Genome-wide association studies and the genetic dissection of complex traits

Paola Sebastiani, Nadia Timofeev, Daniel A. Dworkis, Thomas T. Perls, Martin H. Steinberg
2009 American Journal of Hematology  
The availability of affordable high throughput technology for parallel genotyping has opened the field of genetics to genome-wide association studies (GWAS), and in the last few years hundreds of articles reporting results of GWAS for a variety of heritable traits have been published. What do these results tell us? Although GWAS have discovered a few hundred reproducible associations, this number is underwhelming in relation to the huge amount of data produced, and challenges the conjecture
more » ... common variants may be the genetic causes of common diseases. We argue that the massive amount of genetic data that result from these studies remains largely unexplored and unexploited because of the challenge of mining and modeling enormous data sets, the difficulty of using nontraditional computational techniques and the focus of accepted statistical analyses on controlling the false positive rate rather than limiting the false negative rate. In this article, we will review the common approach to analysis of GWAS data and then discuss options to learn more from these data. We will use examples from our ongoing studies of sickle cell anemia and also GWAS in multigenic traits. Am. J. Hematol. 84:504-515, 2009. Background Over the past 30 years, about 1,200 disease-causing genes have been identified by studying well characterized phenotypes and by using gene mapping techniques [1,2]. The same approach has not been as successful in identifying the genetic modifiers of common diseases that have a genetic component shown by familial aggregation but do not follow Mendelian laws of inheritance. Examples include many of the common age-related diseases such as hypertension [3], diabetes [4, 5] , cardiovascular disease [6], and dementia [7] , which are presumed to be determined by several genes (epistasis), and their interaction with environmental factors (gene-environment interaction). These common traits are a large public health burden and the discovery of the genetic profiles that can be used for disease risk prediction, prevention or treatment is one of the priorities of modern "personalized" medicine. Genome-wide association studies (GWAS) of common diseases have begun to propel us toward this goal. Three major factors have made GWAS popular and feasible in a relatively short time and are critically reviewed in [8] . They are the common disease, common variant model (CD-CV) developed in the mid 1990s [9], the catalog of common variants created by the international HapMap project [10], and the rapid development of microtechnology for massive parallel genotyping [11, 12] . The CD-CV model hypothesized that the genetic profile of common diseases is determined by genetic variants that are common in the population (frequency > 0.05) and have, individually, a small effect on the disease. This conjecture was based on both theoretical arguments and examples of heterogeneity of disease associated alleles including, for example, APOE-e4 [13]. The CD-CV model made a strong case for the viability of GWAS because if the model was correct, the genetic basis of common diseases could be discovered by searching for common variants with different allele frequencies between cases and controls. To make this approach operational, the genetic community needed access to possibly all common genetic variants [14] , and to technology for massive parallel measurements of these variants [15] . The most common genetic variations are single nucleotide polymorphisms (SNPs)-variation of a single base of the ge-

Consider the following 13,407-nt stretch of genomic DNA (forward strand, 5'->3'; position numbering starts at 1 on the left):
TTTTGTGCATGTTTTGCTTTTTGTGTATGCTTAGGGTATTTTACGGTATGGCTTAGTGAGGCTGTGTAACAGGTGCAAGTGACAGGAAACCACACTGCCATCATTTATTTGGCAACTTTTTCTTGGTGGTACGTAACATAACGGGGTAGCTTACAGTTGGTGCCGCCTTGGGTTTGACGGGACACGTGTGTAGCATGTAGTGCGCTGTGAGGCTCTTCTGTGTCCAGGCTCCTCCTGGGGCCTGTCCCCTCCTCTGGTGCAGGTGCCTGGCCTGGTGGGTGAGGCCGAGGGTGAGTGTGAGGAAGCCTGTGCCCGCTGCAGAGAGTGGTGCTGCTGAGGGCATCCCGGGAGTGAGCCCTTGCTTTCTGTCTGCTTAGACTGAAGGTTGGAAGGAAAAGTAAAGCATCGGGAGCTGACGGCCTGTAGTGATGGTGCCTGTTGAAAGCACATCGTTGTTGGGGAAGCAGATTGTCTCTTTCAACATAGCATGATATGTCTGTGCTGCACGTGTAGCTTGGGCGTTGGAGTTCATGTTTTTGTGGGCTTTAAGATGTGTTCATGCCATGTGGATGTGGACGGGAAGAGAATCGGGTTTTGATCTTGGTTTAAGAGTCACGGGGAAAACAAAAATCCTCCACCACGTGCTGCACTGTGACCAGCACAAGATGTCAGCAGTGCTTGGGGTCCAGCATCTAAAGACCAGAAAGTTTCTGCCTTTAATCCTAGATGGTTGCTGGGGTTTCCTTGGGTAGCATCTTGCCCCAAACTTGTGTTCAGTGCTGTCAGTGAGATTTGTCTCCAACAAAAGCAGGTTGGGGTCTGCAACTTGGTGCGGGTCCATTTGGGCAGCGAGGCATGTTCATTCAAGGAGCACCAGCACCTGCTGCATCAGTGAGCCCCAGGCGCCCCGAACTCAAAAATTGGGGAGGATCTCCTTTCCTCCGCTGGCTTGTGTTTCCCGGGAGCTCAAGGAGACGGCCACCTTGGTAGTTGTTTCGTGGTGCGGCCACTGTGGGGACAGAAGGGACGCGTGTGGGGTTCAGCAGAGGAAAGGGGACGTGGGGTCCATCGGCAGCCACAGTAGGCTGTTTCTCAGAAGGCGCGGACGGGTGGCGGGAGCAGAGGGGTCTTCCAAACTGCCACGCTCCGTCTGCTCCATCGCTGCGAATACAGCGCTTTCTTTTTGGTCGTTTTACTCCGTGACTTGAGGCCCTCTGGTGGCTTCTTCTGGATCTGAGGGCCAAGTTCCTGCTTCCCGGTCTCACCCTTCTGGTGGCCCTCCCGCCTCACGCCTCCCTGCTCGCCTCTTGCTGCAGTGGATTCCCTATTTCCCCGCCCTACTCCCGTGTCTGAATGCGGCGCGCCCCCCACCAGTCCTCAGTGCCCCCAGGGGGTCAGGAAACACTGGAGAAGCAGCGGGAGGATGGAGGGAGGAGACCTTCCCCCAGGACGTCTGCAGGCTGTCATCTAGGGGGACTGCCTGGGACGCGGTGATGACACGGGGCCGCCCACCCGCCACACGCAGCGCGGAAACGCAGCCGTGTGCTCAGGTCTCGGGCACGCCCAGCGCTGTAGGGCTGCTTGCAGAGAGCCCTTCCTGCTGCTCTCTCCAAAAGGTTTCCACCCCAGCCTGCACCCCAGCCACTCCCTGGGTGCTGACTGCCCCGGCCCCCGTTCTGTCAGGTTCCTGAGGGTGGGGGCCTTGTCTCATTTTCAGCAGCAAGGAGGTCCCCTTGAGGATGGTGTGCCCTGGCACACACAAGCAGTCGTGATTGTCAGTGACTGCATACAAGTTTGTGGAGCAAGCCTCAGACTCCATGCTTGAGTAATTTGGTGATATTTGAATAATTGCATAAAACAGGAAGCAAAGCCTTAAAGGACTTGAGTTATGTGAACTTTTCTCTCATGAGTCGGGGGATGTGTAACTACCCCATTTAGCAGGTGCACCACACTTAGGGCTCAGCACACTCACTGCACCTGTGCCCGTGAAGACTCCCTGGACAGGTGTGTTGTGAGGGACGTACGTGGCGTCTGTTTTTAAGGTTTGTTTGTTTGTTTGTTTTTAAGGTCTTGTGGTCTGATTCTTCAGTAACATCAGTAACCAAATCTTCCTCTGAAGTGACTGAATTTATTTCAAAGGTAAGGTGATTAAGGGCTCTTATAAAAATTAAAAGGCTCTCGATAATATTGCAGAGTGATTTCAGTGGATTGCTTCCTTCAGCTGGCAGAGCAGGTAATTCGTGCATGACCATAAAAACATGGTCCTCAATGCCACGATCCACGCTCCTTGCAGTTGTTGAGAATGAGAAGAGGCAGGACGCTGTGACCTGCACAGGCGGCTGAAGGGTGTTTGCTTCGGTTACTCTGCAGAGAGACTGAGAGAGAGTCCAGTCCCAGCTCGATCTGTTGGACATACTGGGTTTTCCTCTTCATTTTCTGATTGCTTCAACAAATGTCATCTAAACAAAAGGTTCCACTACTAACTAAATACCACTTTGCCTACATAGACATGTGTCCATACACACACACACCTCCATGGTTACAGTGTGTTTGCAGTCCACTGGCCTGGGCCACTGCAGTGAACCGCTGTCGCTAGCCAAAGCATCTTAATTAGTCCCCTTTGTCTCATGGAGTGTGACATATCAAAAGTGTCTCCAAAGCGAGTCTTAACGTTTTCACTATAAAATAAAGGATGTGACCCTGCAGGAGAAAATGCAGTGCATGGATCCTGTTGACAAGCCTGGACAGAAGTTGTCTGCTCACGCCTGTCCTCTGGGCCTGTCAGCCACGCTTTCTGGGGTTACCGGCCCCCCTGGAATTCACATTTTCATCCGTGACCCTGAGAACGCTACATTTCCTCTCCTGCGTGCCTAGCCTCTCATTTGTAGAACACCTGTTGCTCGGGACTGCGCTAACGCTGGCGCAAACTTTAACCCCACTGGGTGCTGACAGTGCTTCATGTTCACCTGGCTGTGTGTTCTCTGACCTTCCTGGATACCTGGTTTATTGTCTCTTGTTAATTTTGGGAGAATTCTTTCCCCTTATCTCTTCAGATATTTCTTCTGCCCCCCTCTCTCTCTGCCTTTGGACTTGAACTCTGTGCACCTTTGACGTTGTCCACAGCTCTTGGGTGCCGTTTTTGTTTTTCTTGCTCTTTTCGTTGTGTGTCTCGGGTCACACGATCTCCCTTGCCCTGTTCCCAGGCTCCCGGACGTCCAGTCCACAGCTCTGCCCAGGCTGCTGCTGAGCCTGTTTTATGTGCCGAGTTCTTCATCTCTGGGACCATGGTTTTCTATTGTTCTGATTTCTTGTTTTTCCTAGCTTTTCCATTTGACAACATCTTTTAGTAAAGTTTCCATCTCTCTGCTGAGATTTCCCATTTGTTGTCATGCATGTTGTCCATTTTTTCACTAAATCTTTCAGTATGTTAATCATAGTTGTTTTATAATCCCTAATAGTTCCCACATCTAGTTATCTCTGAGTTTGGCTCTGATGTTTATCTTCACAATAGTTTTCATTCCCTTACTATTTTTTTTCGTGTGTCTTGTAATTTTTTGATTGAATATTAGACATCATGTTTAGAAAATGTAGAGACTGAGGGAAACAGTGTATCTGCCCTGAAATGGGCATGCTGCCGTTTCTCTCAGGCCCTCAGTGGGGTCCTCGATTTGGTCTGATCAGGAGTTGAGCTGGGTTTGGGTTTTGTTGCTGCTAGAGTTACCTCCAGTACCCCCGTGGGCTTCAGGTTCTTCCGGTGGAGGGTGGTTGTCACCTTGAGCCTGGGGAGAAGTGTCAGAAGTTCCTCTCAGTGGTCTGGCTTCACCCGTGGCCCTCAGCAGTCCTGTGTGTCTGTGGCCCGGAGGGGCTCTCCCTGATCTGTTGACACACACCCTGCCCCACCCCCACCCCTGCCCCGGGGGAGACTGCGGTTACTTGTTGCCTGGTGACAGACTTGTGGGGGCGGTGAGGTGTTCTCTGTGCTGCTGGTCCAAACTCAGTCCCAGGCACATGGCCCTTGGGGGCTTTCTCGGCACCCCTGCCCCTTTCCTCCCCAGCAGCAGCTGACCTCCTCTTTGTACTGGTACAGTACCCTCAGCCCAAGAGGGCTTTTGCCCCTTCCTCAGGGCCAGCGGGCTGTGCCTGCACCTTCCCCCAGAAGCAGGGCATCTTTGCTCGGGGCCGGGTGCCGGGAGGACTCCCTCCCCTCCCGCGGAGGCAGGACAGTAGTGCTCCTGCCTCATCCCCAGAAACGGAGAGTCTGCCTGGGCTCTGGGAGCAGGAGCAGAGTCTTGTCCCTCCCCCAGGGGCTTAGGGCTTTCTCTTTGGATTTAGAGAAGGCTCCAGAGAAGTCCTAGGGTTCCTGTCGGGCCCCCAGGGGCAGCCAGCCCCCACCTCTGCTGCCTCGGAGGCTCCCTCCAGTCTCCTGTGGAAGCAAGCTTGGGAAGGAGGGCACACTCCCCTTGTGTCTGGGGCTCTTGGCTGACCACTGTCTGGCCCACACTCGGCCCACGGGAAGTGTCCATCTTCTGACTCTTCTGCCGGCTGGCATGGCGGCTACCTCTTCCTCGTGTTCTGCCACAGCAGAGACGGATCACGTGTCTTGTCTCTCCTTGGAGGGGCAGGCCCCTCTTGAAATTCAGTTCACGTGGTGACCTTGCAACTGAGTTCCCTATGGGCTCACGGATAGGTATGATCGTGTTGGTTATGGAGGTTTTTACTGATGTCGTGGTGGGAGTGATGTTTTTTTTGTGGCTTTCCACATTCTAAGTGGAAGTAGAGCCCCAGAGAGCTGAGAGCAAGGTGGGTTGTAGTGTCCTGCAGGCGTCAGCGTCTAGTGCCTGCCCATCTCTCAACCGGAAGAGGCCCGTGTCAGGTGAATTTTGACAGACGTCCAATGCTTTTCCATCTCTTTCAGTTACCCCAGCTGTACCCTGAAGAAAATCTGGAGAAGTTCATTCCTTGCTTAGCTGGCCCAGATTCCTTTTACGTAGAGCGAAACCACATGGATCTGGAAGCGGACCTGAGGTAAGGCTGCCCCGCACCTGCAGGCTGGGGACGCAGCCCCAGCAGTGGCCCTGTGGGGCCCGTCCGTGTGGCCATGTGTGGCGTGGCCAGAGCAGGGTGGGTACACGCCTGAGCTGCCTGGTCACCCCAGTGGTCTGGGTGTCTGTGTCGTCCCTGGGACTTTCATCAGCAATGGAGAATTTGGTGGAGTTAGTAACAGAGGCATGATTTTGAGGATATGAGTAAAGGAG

doi:10.1002/ajh.21440 pmid:19569043 pmcid:PMC2895326 fatcat:ns7wg3jimjfnbmb2qpwulyphwq